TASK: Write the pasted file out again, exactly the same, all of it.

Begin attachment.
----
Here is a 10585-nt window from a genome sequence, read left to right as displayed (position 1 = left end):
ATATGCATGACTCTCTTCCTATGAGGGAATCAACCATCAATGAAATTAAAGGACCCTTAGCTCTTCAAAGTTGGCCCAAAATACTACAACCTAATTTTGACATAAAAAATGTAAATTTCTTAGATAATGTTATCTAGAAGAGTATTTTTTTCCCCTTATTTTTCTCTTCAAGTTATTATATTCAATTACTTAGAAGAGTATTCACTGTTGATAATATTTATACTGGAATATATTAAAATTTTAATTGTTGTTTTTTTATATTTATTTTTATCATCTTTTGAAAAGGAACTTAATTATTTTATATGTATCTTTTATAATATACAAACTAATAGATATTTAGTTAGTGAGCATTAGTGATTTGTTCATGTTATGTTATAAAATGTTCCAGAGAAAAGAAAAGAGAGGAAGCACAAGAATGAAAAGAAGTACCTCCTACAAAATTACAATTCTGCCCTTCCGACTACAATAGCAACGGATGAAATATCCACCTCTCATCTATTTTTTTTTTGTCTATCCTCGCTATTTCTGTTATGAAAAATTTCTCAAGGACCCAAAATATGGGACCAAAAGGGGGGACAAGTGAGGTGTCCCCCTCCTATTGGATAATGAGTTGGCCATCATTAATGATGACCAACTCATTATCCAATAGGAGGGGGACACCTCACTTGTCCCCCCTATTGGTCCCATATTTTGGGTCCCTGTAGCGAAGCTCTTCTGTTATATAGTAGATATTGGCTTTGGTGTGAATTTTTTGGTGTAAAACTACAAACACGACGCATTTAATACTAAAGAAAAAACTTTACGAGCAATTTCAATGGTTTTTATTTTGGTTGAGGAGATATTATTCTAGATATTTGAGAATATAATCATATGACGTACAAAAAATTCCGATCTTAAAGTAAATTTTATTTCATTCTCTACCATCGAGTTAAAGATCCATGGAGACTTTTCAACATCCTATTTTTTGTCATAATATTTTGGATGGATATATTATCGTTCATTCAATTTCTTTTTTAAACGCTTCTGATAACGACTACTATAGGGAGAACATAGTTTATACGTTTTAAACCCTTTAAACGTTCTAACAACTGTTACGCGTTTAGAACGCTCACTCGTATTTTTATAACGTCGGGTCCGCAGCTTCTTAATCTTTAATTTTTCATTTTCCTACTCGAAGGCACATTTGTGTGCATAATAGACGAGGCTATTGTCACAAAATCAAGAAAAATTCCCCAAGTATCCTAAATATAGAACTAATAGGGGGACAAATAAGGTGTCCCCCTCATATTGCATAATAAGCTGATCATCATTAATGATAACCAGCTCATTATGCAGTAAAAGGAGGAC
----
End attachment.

Here is a 10585-nt window from a genome sequence, read left to right as displayed (position 1 = left end):
ATATGCATGACTCTCTTCCTATGAGGGAATCAACCATCAATGAAATTAAAGGACCCTTAGCTCTTCAAAGTTGGCCCAAAATACTACAACCTAATTTTGACATAAAAAATGTAAATTTCTTAGATAATGTTATCTAGAAGAGTATTTTTTTCCCCTTATTTTTCTCTTCAAGTTATTATATTCAATTACTTAGAAGAGTATTCACTGTTGATAATATTTATACTGGAATATATTAAAATTTTAATTGTTGTTTTTTTATATTTATTTTTATCATCTTTTGAAAAGGAACTTAATTATTTTATATGTATCTTTTATAATATACAAACTAATAGATATTTAGTTAGTGAGCATTAGTGATTTGTTCATGTTATGTTATAAAATGTTCCAGAGAAAAGAAAAGAGAGGAAGCACAAGAATGAAAAGAAGTACCTCCTACAAAATTACAATTCTGCCCTTCCGACTACAATAGCAACGGATGAAATATCCACCTCTCATCTATTTTTTTTTTGTCTATCCTCGCTATTTCTGTTATGAAAAATTTCTCAAGGACCCAAAATATGGGACCAAAAGGGGGGACAAGTGAGGTGTCCCCCTCCTATTGGATAATGAGTTGGCCATCATTAATGATGACCAACTCATTATCCAATAGGAGGGGGACACCTCACTTGTCCCCCCTATTGGTCCCATATTTTGGGTCCCTGTAGCGAAGCTCTTCTGTTATATAGTAGATATTGGCTTTGGTGTGAATTTTTTGGTGTAAAACTACAAACACGACGCATTTAATACTAAAGAAAAAACTTTACGAGCAATTTCAATGGTTTTTATTTTGGTTGAGGAGATATTATTCTAGATATTTGAGAATATAATCATATGACGTACAAAAAATTCCGATCTTAAAGTAAATTTTATTTCATTCTCTACCATCGAGTTAAAGATCCATGGAGACTTTTCAACATCCTATTTTTTGTCATAATATTTTGGATGGATATATTATCGTTCATTCAATTTCTTTTTTAAACGCTTCTGATAACGACTACTATAGGGAGAACATAGTTTATACGTTTTAAACCCTTTAAACGTTCTAACAACTGTTACGCGTTTAGAACGCTCACTCGTATTTTTATAACGTCGGGTCCGCAGCTTCTTAATCTTTAATTTTTCATTTTCCTACTCGAAGGCACATTTGTGTGCATAATAGACGAGGCTATTGTCACAAAATCAAGAAAAATTCCCCAAGTATCCTAAATATAGAACTAATAGGGGGACAAATAAGGTGTCCCCCTCATATTGCATAATAAGCTGATCATCATTAATGATAACCAGCTCATTATGCAGTAAAAGGAGGAC